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Local Attorney Promotes Divorce as Gift This Valentine’s Day

“This Valentine’s Day, get yourself what you really want.” his ad prominently states. Naperville attorney , David Schaffer, suggests divorce this holiday usually reserved for couples. In an interview he says “[Divorce} could be the best Valentine’s present.”

Although counter-intuitive to the holiday, Schaffer says that divorces reach their peak season just after Valentines day. “[many issues] come to the forefront.” Schaffer commented. “Amongst the family law community it is accepted that the divorce season will go into high gear after February 14,” says Schaffer. “Might as well do it right.”

When asked if he felt conflicted about profiting from a couple’s troubles, he stated “I profit by making them happier going forward.” Schaffer relates it to a doctor helping a sick patient. “If it’s not-how you want to spend the rest of your life, this is something you can do about it.”

Chicago-based Dr. Paul O. Otubusin, Attorney at Law says “Divorce is a reality of life. Definitively, one out of every two marriages will end up in divorce. About 40% to 50% of married couples in the United States divorce, according to the American Psychological Association.” In addition he adds that “The divorce rate among those who remarry is even higher. One might as well be happy in this life with a spouse one really wants to be with than with an incompatible roommate of a spouse.”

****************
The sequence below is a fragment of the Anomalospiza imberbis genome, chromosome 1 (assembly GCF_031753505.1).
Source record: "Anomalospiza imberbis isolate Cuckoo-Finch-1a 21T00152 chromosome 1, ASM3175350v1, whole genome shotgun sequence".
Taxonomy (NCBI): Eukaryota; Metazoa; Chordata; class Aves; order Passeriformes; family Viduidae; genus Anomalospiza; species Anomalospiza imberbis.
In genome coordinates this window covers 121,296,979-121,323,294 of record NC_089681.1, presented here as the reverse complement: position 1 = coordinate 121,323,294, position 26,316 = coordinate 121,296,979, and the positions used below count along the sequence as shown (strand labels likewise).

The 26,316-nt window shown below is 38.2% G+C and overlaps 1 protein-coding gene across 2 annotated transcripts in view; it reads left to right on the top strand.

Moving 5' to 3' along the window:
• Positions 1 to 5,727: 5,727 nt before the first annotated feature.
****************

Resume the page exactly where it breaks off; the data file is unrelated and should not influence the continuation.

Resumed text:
Dr. Paul O. Otubusin, JD, MBA, PhD, Attorney at Law

However some feel differently. “This ad seems in poor taste no matter the calendar date.”said Rev. Kellen Roggenbuck. Rev. Roggenbuck, who grew up in Oswego and graduated from OHS in 2002, now leads a Methodist Church in Wisconsin. “I understand this lawyer’s job is to mediate and litigate divorces, but the lax nature of the ad disrespects marriage as an institution. Marriage is the loving union of two people that can, of course, be trying, but should be fought to preserve.”
“Being divorced myself, I can appreciate that there are times that divorces are necessary, but ads and attitudes like these are helping to affirm the culture of disposable marriages and weak commitments.”

Aaron Kramer of Oswego says “The [advertisement] made me sad but unfortunately it speaks a lot of truth as well.”
“Marriage is hard work and unfortunately if it makes you that unhappy, you should look at alternatives that may be better suited for your particular situation.”

“Instead of responding right away, I took some time to think.” said James Bailey of Montgomery. “Divorce, whether amicable or contemptuous, can be done tactfully, and respectfully. Everyone deserves to be happy, but one does not need to choose a calendar date, such as a birthday, religious holiday, or even a Hallmark holiday, they may later regret.”

Very insight-fully, Mr. Bailey commented “We may be more self-aware of our unhappiness at this time of year, but you owe it to yourself, not-to potentially taint a day you may want to look favorably upon.”

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